I did collaborative works with local Dhaka artisans. I think this whole collaboration has created a lot of synergy.  It has added another element to my work. For me it’s very important that everything should be cohesive and seamless.  It usually takes one and half months for the Karigars to do embroidery for one painting.  Unless you don’t go very close to the canvas, you don’t even notice that it is embroidery.

How did you explore painting found objects?

I look around for found objects that talk to me. I appropriate it and transform it and make it into my own. I may be making more of these in future. I love the 3D element in them.

I like to do unexpected surprising things, to keep me surprised. It’s easy to follow rules but it’s harder to break the rules.  

How do you seamlessly fuse different elements in one painting?

I have been bombarded with so many influences and inspirations in my life. I have been born and brought up all over the world. My father was an Indian diplomat. I did my schooling in Kuwait, Sudan, then I went to University in Stockholm, I did my masters in fine arts in the Philippines. I have an international background. Currently I have studios in Dhaka and Delhi.  I have been living in Dhaka for 10 years.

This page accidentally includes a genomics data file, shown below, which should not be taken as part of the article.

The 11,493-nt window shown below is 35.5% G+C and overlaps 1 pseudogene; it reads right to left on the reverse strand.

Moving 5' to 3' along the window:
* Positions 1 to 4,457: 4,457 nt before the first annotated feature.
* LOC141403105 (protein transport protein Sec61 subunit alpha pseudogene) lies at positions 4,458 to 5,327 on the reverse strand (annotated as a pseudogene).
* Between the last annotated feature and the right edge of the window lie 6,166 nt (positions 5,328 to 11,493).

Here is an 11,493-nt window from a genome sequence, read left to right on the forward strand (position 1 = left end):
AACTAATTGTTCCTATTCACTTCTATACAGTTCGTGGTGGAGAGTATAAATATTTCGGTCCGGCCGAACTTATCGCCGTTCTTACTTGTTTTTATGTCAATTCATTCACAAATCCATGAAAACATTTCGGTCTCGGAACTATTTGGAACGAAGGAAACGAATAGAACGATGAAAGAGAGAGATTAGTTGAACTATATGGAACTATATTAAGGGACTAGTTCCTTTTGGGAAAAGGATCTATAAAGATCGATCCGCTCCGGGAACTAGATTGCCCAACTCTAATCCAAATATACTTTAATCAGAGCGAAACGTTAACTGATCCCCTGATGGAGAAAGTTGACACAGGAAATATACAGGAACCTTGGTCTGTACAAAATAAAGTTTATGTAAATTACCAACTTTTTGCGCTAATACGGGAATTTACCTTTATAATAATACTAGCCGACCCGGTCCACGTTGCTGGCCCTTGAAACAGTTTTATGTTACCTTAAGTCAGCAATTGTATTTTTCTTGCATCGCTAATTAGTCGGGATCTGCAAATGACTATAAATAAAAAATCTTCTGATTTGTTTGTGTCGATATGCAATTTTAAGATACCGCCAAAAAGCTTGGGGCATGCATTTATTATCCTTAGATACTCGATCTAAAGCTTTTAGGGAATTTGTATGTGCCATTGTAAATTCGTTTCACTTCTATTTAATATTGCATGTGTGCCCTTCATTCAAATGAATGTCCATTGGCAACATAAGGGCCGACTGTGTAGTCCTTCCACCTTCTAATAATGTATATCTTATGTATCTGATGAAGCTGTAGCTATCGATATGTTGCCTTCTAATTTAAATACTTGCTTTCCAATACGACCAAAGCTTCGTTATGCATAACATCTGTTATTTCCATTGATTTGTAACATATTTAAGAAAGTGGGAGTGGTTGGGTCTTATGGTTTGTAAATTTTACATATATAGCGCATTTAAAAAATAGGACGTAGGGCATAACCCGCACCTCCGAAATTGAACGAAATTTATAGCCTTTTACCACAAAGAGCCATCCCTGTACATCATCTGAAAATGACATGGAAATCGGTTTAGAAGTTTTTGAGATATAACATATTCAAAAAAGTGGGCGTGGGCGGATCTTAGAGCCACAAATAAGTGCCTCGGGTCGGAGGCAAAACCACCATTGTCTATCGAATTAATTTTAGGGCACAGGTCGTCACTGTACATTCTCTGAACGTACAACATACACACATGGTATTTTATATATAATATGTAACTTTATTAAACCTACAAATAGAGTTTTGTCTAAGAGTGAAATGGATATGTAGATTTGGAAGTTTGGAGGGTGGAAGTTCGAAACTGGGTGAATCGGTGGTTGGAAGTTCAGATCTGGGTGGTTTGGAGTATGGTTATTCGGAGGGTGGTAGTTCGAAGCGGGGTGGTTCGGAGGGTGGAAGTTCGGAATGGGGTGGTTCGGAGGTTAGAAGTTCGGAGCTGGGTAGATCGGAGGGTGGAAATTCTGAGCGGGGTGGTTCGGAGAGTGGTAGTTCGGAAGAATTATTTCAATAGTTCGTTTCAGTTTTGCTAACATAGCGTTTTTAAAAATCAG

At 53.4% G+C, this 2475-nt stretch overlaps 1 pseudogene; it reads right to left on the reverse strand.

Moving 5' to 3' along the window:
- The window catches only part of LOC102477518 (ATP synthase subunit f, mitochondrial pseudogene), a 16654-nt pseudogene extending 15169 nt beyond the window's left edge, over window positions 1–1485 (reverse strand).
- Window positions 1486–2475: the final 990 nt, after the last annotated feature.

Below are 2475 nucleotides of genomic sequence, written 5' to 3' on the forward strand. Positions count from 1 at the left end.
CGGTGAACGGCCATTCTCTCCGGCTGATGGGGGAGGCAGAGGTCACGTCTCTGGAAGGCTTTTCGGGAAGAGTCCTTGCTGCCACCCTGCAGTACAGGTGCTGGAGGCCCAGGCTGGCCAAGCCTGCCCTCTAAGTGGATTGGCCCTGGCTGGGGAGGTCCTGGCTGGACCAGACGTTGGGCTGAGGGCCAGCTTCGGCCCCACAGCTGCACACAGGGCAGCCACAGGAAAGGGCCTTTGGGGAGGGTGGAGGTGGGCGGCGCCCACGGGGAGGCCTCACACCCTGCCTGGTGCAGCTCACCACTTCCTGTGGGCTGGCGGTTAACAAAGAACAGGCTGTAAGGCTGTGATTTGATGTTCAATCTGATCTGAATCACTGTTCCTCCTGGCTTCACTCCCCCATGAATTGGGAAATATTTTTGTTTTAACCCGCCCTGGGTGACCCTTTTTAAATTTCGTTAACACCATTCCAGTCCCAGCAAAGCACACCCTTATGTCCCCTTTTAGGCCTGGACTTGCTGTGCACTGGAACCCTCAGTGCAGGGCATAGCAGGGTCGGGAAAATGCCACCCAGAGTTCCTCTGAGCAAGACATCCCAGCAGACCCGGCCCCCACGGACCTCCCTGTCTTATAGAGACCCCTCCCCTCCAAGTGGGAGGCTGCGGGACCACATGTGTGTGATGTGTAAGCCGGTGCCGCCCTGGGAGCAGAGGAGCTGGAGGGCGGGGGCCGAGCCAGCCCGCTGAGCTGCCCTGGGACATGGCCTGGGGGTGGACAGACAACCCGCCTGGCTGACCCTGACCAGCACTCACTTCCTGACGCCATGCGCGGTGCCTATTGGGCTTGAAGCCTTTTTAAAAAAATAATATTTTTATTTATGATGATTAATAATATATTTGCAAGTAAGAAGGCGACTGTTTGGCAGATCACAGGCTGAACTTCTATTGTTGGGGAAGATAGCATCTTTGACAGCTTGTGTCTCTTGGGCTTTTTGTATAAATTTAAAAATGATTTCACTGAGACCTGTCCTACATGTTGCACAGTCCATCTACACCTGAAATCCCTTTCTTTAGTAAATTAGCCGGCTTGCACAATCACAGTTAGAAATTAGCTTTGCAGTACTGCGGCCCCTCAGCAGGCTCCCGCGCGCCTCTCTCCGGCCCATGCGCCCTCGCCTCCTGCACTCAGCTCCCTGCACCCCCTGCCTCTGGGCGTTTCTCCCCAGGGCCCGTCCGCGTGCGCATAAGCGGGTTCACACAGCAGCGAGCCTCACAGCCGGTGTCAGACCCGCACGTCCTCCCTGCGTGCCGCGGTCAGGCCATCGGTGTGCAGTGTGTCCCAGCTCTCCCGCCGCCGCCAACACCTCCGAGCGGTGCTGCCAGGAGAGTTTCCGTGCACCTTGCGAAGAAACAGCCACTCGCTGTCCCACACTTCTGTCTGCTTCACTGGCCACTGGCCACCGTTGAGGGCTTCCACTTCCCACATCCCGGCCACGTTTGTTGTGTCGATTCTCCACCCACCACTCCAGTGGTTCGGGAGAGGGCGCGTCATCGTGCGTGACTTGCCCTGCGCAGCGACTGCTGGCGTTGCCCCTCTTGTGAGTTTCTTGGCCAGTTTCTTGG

All these experiences have created a mosaic in my mind. Slowly those come out into my art. I also love the richness of materials. I like the layers. First I will put the coloured layers, then I will add textures, after that I will add the leaves then again the textures. It’s a sort of process. And at the same time, I try to combine all these together so that they all blend harmoniously with each other.

What makes your art multi-dimensional?

I have been living all over the world, making homes in different countries. So, every time I had to reinvent myself. I think that is part of my DNA to reinvent myself. That’s why art also keeps on getting reinvented that way. I keep on trying out new techniques, new mediums, that’s what keeps me more excited.

As an artist, I am very much interested in exploring. I don’t want to keep on repeating and doing the same thing again and again. I want to create new works of art.

Who has been the biggest influence in your life?

Thirty years ago, I came across the works of an Austrian artist Hundert Wasser at a gallery in Munich, Germany. I loved his work. I was inspired by the layering on his art works. He had a great influence in my life. I love Ram Kumar and Raza’s landscapes. These have all been inspirations for me.

What are the different mediums you would like to explore in future?

In the future, I don’t know if I may consider doing a lot of minerals because those are very exciting. I am exploring and trying to find different materials to use. Recently, I did a course in New York, where I learnt to cast sculptures, so I might create some ceramic or metal sculptures. Being an artist is a very lonely profession. The moment you come out of the studio and exhibit it’s a very positive experience when you interact with people, get to know their feedback. Most of them tell me that they have never seen anything like this, it is very gratifying.